One Thomas Hankes, when conducted to the stake, had agreed with his friends, that if he found the torture supportable he would make them a signal for that purpose in the midst of the flames. His zeal for the cause in which he suffered was so strong, that when the spectators thought him near expiring, by stretching out his arms he gave his friends the signal that the pain was not too great to be borne. This example, with many others of the like constancy, encouraged multitudes not only to suffer, but even to aspire after martyrdom.

But women seemed persecuted with as much severity even as men. A woman in Guernsey, condemned for heresy, was delivered of a child in the midst of tho

Bannes. Some of the spectators humanely ran to snatch the infant from danger; but the magistrate, who was a papist, ordered it to be flung in again, and there it was consumed with the mother.

Cranmor's death followed soon after, and struck the whole nation with horror. This prelate, whom we have seen acting so very conspicuous a part in the refcrmation during the two preceding reigns, had been long detained a prisoner, in consequence of his imputed guilt in obstructing the queen's succession to the crown, But it was now resolved to bring him to punishment; and, to give it all its malignity, the queen ordered that he should be punished for heresy rather than for treason. He was accordingly cited by the pope to stand hie trial at Rome ; and though he was kept a prisoner at Oxford, yet, upon his not appearing, he was condemned as contumacious. But his enemies were not satisfied with his tortures, without adding to them the poignancy of self-accusation. Persons were therefore employed to tempt him by flattery and insinuation, by giving him hopes of once more being received into favour, to sign his recantation, in which he acknowledged the doctrines of the papal supremacy and the real presence. His love of life prevailed. In an unguarded moment he was induced to sign this paper; and now his enemies, as we are told of the devil, after having rendered him completely wretched, resolved to destroy him. But it was determined, before they led him out to execution, that they should try to induce him to make a recantation in the church before the people. The unfortunate prelate, either having a secret intimation of their designs, or having recovered the native vigour of his mind, entered the church prepared to surprise the whole audience with a contrary declaration. When he had been placed in a conspicuous part of the church, a sermon was preached by Cole, provost of Eton, in which he magnified Cranmer's conversion as the immediate work of heaven itself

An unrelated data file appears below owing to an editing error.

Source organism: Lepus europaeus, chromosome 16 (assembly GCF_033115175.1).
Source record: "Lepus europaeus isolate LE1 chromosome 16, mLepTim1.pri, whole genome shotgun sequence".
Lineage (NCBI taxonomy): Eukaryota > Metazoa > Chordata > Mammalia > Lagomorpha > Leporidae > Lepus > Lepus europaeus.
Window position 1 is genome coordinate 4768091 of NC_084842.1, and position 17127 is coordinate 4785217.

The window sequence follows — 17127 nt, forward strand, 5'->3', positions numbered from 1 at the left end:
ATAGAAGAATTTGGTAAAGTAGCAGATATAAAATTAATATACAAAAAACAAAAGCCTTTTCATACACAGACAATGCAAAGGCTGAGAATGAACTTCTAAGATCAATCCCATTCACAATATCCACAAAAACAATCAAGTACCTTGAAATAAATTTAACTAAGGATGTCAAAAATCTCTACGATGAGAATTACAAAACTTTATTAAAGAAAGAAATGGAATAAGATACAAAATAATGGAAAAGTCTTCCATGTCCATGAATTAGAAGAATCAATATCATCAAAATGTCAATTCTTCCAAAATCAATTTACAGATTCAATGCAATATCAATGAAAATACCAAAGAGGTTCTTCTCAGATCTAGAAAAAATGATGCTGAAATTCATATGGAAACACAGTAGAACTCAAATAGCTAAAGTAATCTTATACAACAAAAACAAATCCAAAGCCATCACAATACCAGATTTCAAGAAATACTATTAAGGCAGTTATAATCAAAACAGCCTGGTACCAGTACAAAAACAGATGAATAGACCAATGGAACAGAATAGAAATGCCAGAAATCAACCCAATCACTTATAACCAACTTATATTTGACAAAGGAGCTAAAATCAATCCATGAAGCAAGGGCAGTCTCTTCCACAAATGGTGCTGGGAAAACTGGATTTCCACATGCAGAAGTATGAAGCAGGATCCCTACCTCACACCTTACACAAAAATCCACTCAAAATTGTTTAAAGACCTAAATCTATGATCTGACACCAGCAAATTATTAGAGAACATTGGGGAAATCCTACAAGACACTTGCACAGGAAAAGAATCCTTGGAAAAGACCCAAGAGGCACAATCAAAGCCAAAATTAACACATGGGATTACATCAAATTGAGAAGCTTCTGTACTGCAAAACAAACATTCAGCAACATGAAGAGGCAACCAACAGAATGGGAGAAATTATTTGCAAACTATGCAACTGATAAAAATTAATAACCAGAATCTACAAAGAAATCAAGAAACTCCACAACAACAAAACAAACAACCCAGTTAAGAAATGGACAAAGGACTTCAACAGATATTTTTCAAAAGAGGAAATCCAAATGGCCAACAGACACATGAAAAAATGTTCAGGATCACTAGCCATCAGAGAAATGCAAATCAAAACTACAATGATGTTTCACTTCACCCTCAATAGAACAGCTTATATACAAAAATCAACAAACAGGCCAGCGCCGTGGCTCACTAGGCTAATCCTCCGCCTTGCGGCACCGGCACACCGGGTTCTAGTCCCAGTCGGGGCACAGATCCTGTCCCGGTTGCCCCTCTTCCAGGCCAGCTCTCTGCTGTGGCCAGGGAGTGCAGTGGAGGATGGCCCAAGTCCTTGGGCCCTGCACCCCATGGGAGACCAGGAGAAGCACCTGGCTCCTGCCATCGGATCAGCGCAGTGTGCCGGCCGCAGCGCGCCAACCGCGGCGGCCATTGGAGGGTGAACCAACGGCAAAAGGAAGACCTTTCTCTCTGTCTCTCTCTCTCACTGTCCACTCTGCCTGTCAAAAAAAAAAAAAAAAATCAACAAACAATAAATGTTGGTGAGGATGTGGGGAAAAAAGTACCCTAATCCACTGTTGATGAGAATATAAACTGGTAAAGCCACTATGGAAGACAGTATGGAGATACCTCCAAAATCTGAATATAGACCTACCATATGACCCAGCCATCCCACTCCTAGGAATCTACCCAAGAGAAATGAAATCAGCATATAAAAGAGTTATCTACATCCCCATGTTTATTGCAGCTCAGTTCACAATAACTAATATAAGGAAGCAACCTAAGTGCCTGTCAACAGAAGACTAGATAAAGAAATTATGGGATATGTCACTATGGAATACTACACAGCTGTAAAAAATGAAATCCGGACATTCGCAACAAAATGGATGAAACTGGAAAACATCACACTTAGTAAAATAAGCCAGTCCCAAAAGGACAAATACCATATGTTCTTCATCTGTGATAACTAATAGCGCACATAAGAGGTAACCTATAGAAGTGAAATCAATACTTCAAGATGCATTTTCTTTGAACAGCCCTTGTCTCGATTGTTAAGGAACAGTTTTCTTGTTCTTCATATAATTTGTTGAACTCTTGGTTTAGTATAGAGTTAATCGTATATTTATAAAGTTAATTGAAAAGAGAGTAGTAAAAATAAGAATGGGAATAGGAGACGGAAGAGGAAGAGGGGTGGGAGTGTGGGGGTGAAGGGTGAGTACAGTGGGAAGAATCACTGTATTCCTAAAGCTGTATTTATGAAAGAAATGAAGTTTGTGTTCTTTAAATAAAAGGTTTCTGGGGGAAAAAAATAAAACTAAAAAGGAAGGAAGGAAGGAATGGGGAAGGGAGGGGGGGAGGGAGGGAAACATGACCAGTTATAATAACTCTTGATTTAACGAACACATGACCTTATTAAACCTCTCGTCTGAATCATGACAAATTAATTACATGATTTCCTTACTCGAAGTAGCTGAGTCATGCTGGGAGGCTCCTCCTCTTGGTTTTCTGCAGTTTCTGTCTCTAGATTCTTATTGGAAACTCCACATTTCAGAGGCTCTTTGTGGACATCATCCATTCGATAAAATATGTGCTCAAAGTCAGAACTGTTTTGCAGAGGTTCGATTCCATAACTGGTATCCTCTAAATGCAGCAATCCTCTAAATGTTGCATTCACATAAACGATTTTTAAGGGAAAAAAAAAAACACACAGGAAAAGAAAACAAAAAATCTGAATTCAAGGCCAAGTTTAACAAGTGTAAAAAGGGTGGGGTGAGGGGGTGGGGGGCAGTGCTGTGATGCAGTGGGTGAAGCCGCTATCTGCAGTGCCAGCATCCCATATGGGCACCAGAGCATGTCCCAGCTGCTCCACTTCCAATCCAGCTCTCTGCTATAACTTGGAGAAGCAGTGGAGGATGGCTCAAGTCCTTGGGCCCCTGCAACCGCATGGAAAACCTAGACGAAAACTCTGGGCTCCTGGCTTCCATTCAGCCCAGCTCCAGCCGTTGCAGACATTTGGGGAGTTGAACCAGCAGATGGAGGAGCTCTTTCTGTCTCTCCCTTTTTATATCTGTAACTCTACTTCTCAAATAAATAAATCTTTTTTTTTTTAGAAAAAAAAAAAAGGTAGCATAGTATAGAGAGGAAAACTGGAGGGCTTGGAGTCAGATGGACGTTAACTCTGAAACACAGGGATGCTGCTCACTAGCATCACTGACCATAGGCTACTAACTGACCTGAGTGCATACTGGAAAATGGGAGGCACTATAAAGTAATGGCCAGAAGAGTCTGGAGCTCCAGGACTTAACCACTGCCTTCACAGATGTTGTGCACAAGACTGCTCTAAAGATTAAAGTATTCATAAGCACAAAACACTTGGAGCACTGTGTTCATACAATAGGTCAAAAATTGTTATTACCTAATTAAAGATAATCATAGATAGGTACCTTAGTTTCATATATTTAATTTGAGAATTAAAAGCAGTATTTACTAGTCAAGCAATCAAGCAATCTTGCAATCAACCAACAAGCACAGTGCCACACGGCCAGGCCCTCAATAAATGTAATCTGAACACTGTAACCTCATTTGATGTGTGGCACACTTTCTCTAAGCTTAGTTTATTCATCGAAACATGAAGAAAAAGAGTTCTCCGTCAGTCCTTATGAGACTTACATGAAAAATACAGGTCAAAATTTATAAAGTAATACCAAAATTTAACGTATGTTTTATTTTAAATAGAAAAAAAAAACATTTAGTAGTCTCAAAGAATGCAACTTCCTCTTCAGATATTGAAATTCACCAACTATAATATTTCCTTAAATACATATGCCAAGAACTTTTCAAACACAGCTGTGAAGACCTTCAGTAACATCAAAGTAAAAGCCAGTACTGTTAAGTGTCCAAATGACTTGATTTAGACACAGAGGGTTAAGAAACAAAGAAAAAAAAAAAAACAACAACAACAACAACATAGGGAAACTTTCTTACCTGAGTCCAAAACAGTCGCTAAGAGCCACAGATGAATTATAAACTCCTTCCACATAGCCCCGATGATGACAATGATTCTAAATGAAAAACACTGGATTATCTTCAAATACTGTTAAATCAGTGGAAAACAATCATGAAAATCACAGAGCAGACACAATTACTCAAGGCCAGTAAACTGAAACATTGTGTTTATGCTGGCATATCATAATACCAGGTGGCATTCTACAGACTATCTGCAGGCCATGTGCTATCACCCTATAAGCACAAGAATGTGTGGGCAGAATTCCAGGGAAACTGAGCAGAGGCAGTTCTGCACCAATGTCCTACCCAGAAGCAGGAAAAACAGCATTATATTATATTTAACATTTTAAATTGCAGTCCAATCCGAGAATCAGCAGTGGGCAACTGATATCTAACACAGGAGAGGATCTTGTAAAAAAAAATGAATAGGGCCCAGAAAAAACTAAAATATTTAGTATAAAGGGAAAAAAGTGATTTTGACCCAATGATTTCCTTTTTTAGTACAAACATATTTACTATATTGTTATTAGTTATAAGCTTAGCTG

. He assured the archbishop, that nothing could bare been so pleasing to God, the queen, or the people ; he comforted him, by intimating that, if he should suffer, numberless dirges and masses should be said for his soul; and that his own confession of faith would still more secure his soul from the pains of purgatory. During the whole rhapsody Cranmer expressed the utmost agony, anxiety, and interual agitation ; he lifted up his eyes to heaven, he shed a torrent of tears, and groaned with uputterable anguish. He uttered a prayer, filled with the most pathetic expressions of horror and remorse. He then said he was well apprised of his duty to his sovereign ; but that a superior duty, the duty which he owed his Maker, obliged him to declare that he had signed a paper contrary to his conscience ; that he took this opportunity of atoning for his error by a sincere and open recantation , he was willing, he said, to seal with his blood that doctrine, which he firmly believed to be communicated from heaven : and that, as his hand had erred by betraying his heart, it should undergo the first punishment The assembly, consisting chiefly of papists, who hoped to triumph in th, last words of such a convert, were equally confounded and incensed at this declaration. They called aloud to him to leave off dissembling; and led him forward, amidst the insults and reproaches of his audience, to the stake at which Latimer and Ridley had suffered. He resolved to triumph over their insults by his constancy and fortitude: and the fire beginning to be kindled round him, he stretched forth his right hand, ani held it in the flames till it was consumed, while he frequently cried out in the midst of his sufferings, “That unworthy hand !” at the same time exhibiting no appearance of pain or disorder. When the fire attacked his body, he seemed to be quite insensible of his tortures ; his mind was occupied wholly upon the hopes of a future reward. After his body was destroyed, his heart was found entire: an emblem of the constancy with which he suffered.


PENNY CYCLOPÆDIA. Elizabeth, Queen of England, the daughter of Henry VIII. by his second wife, Anne Boleyn, was born at Greenwich, 7th September, 1533. She was not threc years old therefore when her mother was brought to the ock, in May, 1536. Very soon after her birth it was declared, by the Act 25 Henry VIII., c. 22, that if Queen Anne should decease without issue male, to be begotten of the body of the king, then the crown, on the death of the king, should go “to the Lady Elizabeth, now princess, and to the heirs of her body lawfully begotten.” By this act, therefore, Henry's female issue by his present quced was placed in the order of succession before the male issue he might have by any future wife. By the 28 Henry VIII., c. 7, however, passed after his marriage wtth Jane Seymour, his two former marriages were declared to be unlawful and void, and both Elizabeth and her elder sister Mary were bastardized. But finally, by the 35 Henry VIII., c. 1, passed soon after his marriage with his last wife, Catharine Parr, it was declared that if Prince Edward should die without heirs, then the crown should remain first to the Lady Mary, and, failing her, to the Lady Elizabeth. This was the last legal settlement of the crown, by which her position was affected, made previous to Elizabeth's accession ; unless, indeed, she might be considered to be excluded by implication by the act 1 Mary, st. 2, c. 1, which legitimatized her sister Mary, declared the validity of Henry's first marriage, and pronounced his divorce from Catherine of Aragon to be void.